“Those were the best times of my life,” he would later say. “My great plans were forged there.”
So magnetic was the mountain that the Führer later explained,
“I basically built the house around the window,” and he even named the structure Berghof: “The Mountain Court.”
The Berghof has been described as a “Bavarian country house guarded by 2,000 SS troops,” with Adolf Hitler gazing from a “gigantic window… across a valley to the Untersberg massif, a sheer wall of mountain that looms large in Teutonic myths.”
For almost a decade Obersalzburg had become the Holy Mountain of the Third Reich, drawing thousands of pilgrims to pay homage to their Führer.
On February 2, 1942, Hitler said that his residence in Obersalzberg – Berghof, was “Gralsburg”. This indicates a certain connection to the Holy Grail and the Templars.
Just a few days before the end of war some local people reported seeing strange SS convoys that headed toward the Zillertal Alps (a mountain range on the Austrian-Italian border) where they, on their way to the Schleigeiss Glacier, allegedly buried some boxes deep in ice somewhere near a precipice.
Some esoteric authors write that the Holy Grail is here.
In his own memoirs, Nazi Germany’s court architect and minister of armaments, Albert Speer, recalled his evening at Hitler’s retreat in the Alps above Berchtesgaden, right after the signing of the Nazi-Soviet non-aggression pact that — with its secret clause giving the Soviet Union part of Poland — opened the way to the Nazi invasion that triggered World War Two.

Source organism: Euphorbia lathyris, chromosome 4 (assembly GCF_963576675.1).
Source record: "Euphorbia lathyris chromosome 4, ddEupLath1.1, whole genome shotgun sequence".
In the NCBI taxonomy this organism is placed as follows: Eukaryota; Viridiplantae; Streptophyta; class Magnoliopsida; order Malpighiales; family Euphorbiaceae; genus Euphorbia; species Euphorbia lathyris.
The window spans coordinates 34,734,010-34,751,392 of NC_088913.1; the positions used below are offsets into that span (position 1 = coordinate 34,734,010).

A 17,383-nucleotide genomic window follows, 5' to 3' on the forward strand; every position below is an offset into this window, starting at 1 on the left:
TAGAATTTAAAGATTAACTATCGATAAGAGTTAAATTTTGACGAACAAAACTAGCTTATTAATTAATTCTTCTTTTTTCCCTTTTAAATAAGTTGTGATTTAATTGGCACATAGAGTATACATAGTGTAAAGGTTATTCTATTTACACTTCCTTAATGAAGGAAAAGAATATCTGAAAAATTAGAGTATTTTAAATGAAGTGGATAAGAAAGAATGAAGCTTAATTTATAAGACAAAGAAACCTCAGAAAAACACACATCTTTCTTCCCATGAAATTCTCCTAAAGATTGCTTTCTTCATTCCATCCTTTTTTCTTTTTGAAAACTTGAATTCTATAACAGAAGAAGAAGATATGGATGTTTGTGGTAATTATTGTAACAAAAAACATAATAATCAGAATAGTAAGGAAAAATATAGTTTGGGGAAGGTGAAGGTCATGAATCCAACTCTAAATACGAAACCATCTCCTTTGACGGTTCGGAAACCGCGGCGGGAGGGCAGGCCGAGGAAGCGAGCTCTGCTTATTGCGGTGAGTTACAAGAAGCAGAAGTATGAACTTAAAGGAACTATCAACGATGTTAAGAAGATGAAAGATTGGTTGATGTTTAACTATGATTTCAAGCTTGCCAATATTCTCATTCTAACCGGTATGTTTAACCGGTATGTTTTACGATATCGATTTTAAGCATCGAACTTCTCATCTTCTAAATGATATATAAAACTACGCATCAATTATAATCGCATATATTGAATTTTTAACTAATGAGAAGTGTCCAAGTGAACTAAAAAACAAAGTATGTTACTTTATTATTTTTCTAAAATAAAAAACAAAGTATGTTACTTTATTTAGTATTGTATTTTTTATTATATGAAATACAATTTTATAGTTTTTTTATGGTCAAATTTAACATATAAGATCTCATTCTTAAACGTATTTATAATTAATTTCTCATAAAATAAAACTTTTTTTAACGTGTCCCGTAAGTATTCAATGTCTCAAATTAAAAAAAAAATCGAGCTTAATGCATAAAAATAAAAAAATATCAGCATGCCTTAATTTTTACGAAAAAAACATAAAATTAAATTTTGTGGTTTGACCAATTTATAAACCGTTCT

Speer wrote :
“In the course of the night we stood on the terrace of the Berghof with Hitler and marveled at a rare natural spectacle. Northern lights of unusual intensity threw red light on the legend-haunted Untersberg across the valley, while the sky above shimmered in all the colours of the rainbow. The last act of the Götterdämmerung could not have been more effectively staged. The same red light bathed our faces and our hands. The display produced a curiously pensive mood among us. Abruptly turning to one of his military adjutants, Hitler said: ‘Looks like a great deal of blood. This time we won’t bring it off without violence.’”
A trail leads above the Kehlsteinhaus towards the Mannlgrat ridge reaching from the Kehlstein to the summit of the Hoher Goll.
The route, which is served by a Klettersteig, is regarded as the easiest to the top.